Faith Driven Consumers at heart of affinity market segment
The leadership of the Boy Scouts of America (BSA) continues to grapple with its national policy on sexual orientation. This week’s announcement to postpone a final decision until May indicates a shift toward fuller consideration of viewpoints held by its core consumer members and natural affinity stakeholders.
While there are other stakeholders and market segments that have ties to BSA – an enduring brand that has contributed greatly to the development of American leaders for more than a century – at its heart are Faith Driven Consumers. Between two-thirds and 70 percent of local scouting units are sponsored by faith-affiliated groups – the majority of which hold to historic and traditional biblical values and morals on human sexuality, marriage and family.
Thus, while Corporate America, individual board members, gay rights groups and public opinion polls may factor into the ultimate policy decision to be rendered, what matters most are the views of the scouts, their parents and the volunteer leaders who make up the brand’s natural affinity segment.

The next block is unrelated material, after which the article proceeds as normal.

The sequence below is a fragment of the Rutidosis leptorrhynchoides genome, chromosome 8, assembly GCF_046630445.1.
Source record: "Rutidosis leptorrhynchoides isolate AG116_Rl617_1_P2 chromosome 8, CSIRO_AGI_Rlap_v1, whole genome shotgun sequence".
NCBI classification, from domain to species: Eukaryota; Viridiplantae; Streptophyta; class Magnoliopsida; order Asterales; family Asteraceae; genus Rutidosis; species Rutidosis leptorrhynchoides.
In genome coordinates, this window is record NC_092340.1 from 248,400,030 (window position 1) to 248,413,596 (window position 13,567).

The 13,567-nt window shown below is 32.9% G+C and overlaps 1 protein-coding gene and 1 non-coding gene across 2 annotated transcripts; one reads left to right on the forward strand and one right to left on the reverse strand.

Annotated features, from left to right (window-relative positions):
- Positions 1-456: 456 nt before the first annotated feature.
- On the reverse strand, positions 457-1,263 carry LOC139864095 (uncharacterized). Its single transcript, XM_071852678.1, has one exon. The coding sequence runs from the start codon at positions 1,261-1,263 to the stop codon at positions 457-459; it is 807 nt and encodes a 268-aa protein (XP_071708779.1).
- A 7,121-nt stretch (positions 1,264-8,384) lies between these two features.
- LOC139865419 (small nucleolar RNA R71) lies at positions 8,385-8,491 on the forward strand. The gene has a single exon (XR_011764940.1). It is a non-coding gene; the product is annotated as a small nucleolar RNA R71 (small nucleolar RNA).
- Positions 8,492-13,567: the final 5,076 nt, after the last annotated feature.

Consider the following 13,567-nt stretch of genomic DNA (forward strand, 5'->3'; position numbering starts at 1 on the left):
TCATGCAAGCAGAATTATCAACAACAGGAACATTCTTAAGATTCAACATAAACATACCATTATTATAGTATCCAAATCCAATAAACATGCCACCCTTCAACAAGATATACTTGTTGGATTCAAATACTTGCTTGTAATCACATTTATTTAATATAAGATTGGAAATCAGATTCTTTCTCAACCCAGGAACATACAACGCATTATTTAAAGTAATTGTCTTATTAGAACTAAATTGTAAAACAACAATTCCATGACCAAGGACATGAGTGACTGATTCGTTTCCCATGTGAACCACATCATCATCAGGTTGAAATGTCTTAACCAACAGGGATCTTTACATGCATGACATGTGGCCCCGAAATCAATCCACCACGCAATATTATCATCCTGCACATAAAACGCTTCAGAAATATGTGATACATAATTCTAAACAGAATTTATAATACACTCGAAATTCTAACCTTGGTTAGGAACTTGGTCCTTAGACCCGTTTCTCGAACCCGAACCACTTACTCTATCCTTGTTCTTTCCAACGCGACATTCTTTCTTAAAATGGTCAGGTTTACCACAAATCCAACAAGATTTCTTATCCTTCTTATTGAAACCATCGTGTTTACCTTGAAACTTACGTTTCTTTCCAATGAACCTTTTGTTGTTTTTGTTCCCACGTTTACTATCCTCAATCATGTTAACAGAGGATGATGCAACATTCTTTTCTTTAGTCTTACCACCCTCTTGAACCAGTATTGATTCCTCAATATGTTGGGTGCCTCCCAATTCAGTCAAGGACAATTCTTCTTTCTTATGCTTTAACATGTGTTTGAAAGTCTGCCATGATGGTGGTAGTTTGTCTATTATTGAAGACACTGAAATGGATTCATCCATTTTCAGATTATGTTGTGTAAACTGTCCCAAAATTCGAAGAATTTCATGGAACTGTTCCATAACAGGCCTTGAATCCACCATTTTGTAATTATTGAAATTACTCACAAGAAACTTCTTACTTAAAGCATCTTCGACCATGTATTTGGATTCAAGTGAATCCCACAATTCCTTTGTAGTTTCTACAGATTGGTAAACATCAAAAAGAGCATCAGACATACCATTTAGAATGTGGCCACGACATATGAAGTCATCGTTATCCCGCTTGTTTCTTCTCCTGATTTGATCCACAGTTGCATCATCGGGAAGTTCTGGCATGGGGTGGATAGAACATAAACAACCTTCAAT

When it comes to corporate market segmentation decisions that could potentially alienate core consumer bases, wise brands must research the marketplace and carefully consider the potential impact a major shift might bring.
Here, BSA would do well to look north to its Canadian counterpart to get a glimpse of what happened when it adopted a worldview incompatible with its core consumers’ values. Specifically, when Canadian boy scout leaders changed their policy in 1999 to include females, atheists, agnostics, gays, bisexuals and transgendered individuals, the national membership rolls plummeted by more than 50 percent in only five years.
In delaying the decision until May, BSA leadership is clearly seeking to balance external input with internal input from regional scout councils, local troop leaders, and members. While the outcome of these policy deliberations remains to be seen, BSA is wisely seeking to more fully consider the wants, needs and desires of its natural and traditional affinity market – Faith Driven Consumers.
Here are some questions to consider:
- Does your brand know who its natural core consumer segment is?
- Are you taking the appropriate steps to ensure that the needs, wants and desires of your core markets are respected and openly welcomed?
- Are Faith Driven Consumers one of your brand’s core stakeholders?
- Do you know how to effectively engage highly valued market segments without alienating other important target groups?